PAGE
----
I doubt you would have room for a large socket, a hammer, and your hand in the space where the carrier goes. Get yourself a little rubber/plastic mallet and gently tap around the seal, Or, if you want to do it right, get a seal driver set, they are cheap, simple and easy to use and do a much better job than a socket.
I would say that, if you have 33, 34 and 36mm sockets on hand then it's time you had some other tools you rarely use, like seal & race drivers.
I did something like in this thread (scroll down a bit to see the threaded rod, home built tool). Replacing the xj front axle seals - Jeep Talk - Midsouth Jeep Club
IMO, there is not really enough room in there to get a hammer swinging with the force and straight on direction you need to drive the seal properly. I saw one thread where a guy used a long rod or tube all the way from the end of the axle inward to drive each seal, but then you need two people and a long rod that fits in the hole of the seal. The threaded rod worked great and was not too much money to build. It also keeps everything in line.
2003 TJ Sport, 42RLE Auto, 4.0L, Heated Seats, Remote Start, 3.5" Rancho Springs, Metal Cloak CAs and F&R Track Bar, RS9000XL Shocks, 33x12.5R15 DuraTrac, 4.88 Gears, SYE, Smittybuilt Classic Rear Bumper and Tire Carrier, Novak Cable Shift, Rusty's Tranny/Engine Skid, Cherry Bomb Cat Back
Unless your present inner seals are leaking I wouldn't bother replacing them. I have replaced a number of front axle shafts on both of my TJs and haven't needed to replace an inner seal yet.
A trick way of removing the carrier is this... place a box end wrench on one of the ring gear bolts, then use a long screwdriver in the pinion yoke to turn the ring gear in the direction that would tighten the ring gear bolt with the wrench. That will lever the carrier out with surprising ease.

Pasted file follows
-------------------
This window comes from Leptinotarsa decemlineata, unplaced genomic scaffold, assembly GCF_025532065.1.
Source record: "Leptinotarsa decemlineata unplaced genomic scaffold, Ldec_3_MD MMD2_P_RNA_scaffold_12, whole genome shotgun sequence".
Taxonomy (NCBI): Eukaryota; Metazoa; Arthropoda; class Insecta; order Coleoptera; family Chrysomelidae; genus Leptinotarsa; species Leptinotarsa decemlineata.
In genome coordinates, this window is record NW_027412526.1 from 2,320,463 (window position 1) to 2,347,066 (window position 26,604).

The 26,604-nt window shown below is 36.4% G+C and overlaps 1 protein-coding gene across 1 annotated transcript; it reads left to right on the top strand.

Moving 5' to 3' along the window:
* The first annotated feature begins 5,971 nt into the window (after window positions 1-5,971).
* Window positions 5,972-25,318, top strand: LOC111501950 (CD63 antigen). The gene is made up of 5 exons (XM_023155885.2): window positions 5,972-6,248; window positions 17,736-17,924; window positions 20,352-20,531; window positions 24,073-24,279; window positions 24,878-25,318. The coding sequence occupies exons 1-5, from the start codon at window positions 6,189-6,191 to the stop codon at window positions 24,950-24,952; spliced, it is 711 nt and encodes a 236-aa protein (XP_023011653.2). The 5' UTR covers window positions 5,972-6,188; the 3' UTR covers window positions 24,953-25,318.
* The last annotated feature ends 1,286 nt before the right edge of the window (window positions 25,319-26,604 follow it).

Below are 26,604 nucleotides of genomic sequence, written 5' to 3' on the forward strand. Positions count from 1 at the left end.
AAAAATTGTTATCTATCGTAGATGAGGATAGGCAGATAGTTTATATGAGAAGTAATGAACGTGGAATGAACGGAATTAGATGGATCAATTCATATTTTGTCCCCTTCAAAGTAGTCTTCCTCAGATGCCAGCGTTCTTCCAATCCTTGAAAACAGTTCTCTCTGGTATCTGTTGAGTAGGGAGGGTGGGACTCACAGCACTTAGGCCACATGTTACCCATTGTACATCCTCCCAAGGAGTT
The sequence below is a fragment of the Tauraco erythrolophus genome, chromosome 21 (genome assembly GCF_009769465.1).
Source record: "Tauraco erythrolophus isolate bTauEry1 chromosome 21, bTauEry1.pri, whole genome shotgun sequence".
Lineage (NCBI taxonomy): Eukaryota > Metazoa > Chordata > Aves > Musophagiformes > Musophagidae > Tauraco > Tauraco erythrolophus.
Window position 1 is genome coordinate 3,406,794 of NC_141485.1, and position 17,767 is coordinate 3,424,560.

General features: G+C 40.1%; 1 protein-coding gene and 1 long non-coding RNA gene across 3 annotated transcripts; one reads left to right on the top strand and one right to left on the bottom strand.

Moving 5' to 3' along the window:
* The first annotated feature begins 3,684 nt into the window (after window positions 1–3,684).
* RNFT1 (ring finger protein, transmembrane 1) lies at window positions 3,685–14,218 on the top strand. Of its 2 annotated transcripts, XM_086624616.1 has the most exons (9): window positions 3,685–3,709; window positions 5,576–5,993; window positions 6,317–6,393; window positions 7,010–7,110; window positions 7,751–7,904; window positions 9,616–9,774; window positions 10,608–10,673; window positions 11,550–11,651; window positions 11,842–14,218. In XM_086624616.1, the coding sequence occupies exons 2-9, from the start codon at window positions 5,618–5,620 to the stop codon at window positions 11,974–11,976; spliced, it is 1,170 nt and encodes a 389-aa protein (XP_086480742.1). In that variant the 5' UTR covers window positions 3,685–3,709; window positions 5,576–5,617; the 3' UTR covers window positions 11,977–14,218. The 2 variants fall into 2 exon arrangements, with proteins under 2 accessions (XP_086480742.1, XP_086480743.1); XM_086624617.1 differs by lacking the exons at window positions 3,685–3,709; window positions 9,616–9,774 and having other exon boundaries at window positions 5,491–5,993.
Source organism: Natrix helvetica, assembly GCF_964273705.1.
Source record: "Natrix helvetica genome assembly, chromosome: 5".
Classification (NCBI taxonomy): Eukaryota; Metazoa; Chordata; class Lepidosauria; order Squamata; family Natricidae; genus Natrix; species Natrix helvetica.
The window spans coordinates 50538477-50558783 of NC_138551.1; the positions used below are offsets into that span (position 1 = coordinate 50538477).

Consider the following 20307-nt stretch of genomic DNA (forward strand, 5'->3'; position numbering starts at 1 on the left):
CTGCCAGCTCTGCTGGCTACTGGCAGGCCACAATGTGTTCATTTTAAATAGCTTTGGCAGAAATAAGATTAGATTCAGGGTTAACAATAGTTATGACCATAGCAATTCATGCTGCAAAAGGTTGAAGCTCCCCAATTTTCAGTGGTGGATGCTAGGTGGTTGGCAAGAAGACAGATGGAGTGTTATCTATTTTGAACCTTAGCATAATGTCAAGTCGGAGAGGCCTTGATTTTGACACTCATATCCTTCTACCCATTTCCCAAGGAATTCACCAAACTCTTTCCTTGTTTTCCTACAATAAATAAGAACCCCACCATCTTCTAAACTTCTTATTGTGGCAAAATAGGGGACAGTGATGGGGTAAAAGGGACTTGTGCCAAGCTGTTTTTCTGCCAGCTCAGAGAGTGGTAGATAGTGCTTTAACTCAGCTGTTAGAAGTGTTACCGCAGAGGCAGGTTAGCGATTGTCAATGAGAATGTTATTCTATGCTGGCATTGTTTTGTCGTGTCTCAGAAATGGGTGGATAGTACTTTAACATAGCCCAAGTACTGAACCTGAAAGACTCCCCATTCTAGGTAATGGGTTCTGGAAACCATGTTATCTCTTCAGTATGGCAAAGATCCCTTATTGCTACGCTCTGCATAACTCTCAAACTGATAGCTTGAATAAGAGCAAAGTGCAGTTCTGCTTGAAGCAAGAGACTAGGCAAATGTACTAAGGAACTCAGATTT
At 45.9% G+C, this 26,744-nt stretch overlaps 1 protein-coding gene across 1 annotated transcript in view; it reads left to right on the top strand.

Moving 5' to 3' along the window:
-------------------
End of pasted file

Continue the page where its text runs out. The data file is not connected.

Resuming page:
__________________ When you have a choice, buy American.
I changed the seals on my '03 when installing my Aussie locker just because it's such a PITA to remove the carrier again if those decade-old seals begin to leak.
I have a port-a-power hydraulic tool, so I used it with the duckbill attachment. One lip of the attachment was placed on a socket which fit the seal's facing, the other on a block of wood that was braced against the opposite side of the axle housing. After a bit of pumping on the hydraulic tool, the seals "popped" in loudly.
The seal itself allows various sized sockets as an insertion tool. Just use one that fits OK.
BTY, I'd recommend slipping an Aussie into that D30 while you're in there. It's a quality product for $250 that will increase your traction exponentially.
I think the Aussie is a GREAT idea and will be getting one in two weeks. I am interested in an LSD for my Dana 44. Any suggestions?
Jerry, while they do not leak (yet) I might have boogered the first one when I replaced the stock shafts, initially. (Or I might have knocked it askew.) Since they are indeed in excess of a decade old I will probably change them out while I am in there.
The Aussie, though - I had no idea they could be had so cheaply. I would like front and read air lockers in the future, with a D44 front end. Perhaps someday this will happen, but it will be overkill for what I do.
Still, there is a lot to be said for off roading even moderately in a very nicely set up jeep... ;-)
Thanks for the help, guys.
2003 Shale Green TJ Sport
2013 Black JK Sport S
The terms "PO" and POS" are interchangeable when referring to the guy who used to own my TJ.